I remember thinking at the time that it was a pretty desperate move so early in the game, but didn't think it was a BAD movie. Maddux had already given up four, and looked very hittable. I actually thought the move to make was to walk Clark to re-load the bases and then face Kevin Mitchell instead. Yeah, it's kind of crazy to want to load the bases against 1989 Mitchell, but Clark in 1989 was just That Good, and he'd doubled and homered off Maddux already in the same game. Sometimes, there just aren't any good choices.
   31. OCF Posted: May 12, 2014 at 05:58 PM (#4705362)
Sometimes, there just aren't any good choices.

How about pitching to Butler with runners on 2nd and 3rd? Even a single by Butler might well have only scored 1 run (the outfield played him very shallow). Try to get out of the inning with Butler and Thompson?

but Clark in 1989 was just That Good

That was pretty much my point. And there was no walking him to "re-load" the bases: he came up with the bases loaded.
   32. Los Angeles El Hombre de Anaheim Posted: May 12, 2014 at 06:40 PM (#4705396)
My mistake! I should have checked the PBP instead of relying on my memory. You're right, that's a pretty bad walk. I can see where it comes from, though — [29] has it about right.
   33. God Posted: May 12, 2014 at 06:43 PM (#4705400)
Don Mattingly also issued one of the worst intentional walks of the season last night, and it lost him the game. Top of the tenth inning, two runners on, he orders Kenley Jansen to walk the same-handed Buster Posey to load the bases with nobody out, with a pitcher who has periodic trouble throwing strikes. The next batter, Sandoval, immediately ripped a two-run single and Posey, the guy who was walked, eventually scored. This walk rates a 17 on Joe's scale -- not in Ron Washington territory, but not too far off either.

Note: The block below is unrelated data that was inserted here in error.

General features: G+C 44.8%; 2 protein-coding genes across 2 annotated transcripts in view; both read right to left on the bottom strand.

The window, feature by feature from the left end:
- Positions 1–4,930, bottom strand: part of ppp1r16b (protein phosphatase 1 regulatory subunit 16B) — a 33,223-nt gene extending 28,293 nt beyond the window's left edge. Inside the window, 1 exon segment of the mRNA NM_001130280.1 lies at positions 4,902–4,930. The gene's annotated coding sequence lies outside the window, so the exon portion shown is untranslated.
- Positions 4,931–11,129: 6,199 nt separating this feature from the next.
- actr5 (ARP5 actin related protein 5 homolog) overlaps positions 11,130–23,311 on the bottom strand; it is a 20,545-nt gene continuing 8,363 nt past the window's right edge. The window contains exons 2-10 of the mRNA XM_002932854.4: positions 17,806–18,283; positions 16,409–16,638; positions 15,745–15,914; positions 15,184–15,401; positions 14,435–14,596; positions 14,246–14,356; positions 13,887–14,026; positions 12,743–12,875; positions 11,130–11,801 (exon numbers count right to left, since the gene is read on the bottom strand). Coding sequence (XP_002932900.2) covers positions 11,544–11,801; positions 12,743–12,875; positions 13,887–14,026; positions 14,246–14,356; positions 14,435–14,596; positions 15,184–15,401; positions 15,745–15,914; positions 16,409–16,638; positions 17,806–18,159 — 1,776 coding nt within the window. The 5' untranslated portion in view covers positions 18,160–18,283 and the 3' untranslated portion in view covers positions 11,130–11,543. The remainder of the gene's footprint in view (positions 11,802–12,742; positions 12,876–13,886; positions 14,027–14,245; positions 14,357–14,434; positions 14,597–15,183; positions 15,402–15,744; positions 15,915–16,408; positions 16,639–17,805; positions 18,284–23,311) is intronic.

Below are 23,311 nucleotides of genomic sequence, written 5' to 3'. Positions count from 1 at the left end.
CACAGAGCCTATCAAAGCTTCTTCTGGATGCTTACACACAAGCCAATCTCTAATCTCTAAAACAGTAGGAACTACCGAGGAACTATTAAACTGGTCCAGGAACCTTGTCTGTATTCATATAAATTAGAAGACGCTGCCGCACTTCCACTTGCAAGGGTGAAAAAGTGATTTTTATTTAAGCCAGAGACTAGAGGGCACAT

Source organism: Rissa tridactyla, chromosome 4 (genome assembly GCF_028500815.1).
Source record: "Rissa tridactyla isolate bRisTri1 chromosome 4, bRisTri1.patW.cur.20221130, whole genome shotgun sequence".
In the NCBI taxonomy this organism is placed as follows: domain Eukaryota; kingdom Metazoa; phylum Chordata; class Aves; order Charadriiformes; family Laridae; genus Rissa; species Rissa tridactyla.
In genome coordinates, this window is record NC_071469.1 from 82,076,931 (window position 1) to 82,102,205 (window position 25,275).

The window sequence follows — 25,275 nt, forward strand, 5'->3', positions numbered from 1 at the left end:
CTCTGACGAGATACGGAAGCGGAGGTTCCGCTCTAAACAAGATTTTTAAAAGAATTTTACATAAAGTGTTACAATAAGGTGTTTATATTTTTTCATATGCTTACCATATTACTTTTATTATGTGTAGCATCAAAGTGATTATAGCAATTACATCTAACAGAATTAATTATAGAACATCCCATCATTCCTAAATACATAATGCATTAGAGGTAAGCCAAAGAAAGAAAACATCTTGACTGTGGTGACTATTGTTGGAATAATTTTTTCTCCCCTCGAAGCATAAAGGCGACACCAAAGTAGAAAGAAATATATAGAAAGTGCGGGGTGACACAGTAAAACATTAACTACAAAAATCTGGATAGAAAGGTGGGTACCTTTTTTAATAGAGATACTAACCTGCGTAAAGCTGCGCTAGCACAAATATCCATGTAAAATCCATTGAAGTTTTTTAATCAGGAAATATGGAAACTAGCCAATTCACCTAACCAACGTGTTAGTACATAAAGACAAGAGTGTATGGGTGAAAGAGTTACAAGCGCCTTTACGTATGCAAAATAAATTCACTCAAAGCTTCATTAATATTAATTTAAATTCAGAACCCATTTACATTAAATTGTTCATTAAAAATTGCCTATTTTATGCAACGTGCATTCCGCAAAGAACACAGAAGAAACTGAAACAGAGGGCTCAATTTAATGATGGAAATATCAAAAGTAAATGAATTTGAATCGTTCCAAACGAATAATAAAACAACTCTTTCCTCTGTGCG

34. TR_Sullivan Posted: May 12, 2014 at 08:41 PM (#4705455)
Washington said today that Ross has had more success lately vs. RH than LH. Also sees Ortiz as a guy that always comes through with big hits against the Rangers. Didn't think Ross could keep the runner stranded at third facing Ortiz. He wanted Ortiz to walk and then Ross gets the double play with a sinker or a slider down in the zone to Napoli. Ross threw the sinker but it was way up and away in the zone and Napoli reached out and hit the double. Ross then had Pierzynski down 1-2 but couldn't put him away...giving up a two-run single.

Against a left-handed hitter.


   35. Never Give an Inge (Dave) Posted: May 12, 2014 at 08:49 PM (#4705459)